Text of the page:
What impact did furlough have on workers’ mental health?
Poor mental health is one of the most important predictors of employee sickness absence, with wider implications in terms of health costs, lost productivity and absenteeism. During the Covid-19 furlough, workers were faced with sudden changes to their employment status, and control over the extent to which they were able to work. This research from Digit compares the wellbeing of those who experienced reduced working hours, or who stopped work completely, with those who continued to work full-time.
Job Polarisation and the Declining Wages of Young Female Workers in the United Kingdom
The Oxford Bulletin of Economics and Statistics has just published a study examining whether the decline of routine occupations contributed to rising wage inequality between young and prime-age non-college educated women in the UK over 2001-2019.
Our Co-Founder and Co-Chair, Professor Sir Christopher Pissarides, spoke to Bloomberg about how generative AI systems like ChatGTP could open the door to a four-day week by providing a major productivity boost for swathes of jobs.
Good work and the Minimum Wage
The Resolution Foundation convened a panel to discuss dimensions of good work for those in low pay categories, and what reforms to sickness pay and the minimum wage might help to put better jobs at the heart of the UK’s economic strategy.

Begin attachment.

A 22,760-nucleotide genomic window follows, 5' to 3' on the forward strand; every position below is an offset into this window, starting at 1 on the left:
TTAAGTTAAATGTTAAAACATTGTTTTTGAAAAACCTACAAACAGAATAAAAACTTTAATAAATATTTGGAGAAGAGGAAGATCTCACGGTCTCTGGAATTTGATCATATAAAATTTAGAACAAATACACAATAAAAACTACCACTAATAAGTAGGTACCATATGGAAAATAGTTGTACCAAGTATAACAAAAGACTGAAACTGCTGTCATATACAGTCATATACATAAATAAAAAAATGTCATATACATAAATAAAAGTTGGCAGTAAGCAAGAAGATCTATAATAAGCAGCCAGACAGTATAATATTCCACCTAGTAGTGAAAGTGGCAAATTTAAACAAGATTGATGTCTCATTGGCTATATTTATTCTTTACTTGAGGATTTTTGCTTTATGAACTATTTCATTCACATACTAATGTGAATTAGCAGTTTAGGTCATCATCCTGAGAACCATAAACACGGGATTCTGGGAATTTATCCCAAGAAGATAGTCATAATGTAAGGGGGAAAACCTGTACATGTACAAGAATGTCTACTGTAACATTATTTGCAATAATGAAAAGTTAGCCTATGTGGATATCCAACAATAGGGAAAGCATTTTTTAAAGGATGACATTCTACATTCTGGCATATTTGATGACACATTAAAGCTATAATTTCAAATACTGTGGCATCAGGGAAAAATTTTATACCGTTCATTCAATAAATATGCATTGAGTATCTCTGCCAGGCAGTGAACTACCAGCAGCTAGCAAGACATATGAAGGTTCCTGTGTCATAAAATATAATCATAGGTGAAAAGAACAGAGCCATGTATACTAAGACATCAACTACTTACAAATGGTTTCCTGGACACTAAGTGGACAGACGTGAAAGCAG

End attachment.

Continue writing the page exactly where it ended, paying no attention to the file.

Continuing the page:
World Economic Forum Growth Summit (2nd – 3rd May, Geneva / online)
WEF has its annual Growth Summit at the beginning of May. It comes ‘at a time of economic uncertainty, as global transformations disrupt industries, labour markets and livelihoods’ with ‘trends of rising inequality, sharpening polarisation, and both threats and opportunities from technology to jobs.’ The focus will be on resilient growth, developing human capital and accelerating economic equity, and the sessions can be followed live here.
CIPD Festival of Work (7th – 8th June, London Olympia)
This free two-day event is aimed at resourcing HR, Learning and Development and communication in businesses as firms look to understand the future of work. We are delighted that our Director, Anna Thomas, will be speaking as part of a panel discussing how AI and automation can be used responsibly to build good work.
The UK labour market in an international context (13th June, online)
The Work Foundation and a panel of experts review labour market statistics. What are the global trends shaping the future of the UK jobs market and what role can Government play to stimulate growth in the future?
London Tech Week (12th – 16th June, Queen Elizabeth Centre, London)
London Tech Week aims to showcase how technology is transforming business and society through thought-provoking conversations around innovation, diversity and transformation. Our Director, Anna Thomas, will be chairing a panel on Governing Digital Skills: Bridging the gap Between Enterprise and Government, with speakers Gori Yahahya, Founder & CEO, Upskill Digital, Elina Lam-Gall, Deputy Director, Learning and Workforce Transformation and Gina Gill, Chief Digital & Information Officer, Ministry of Justice Digital.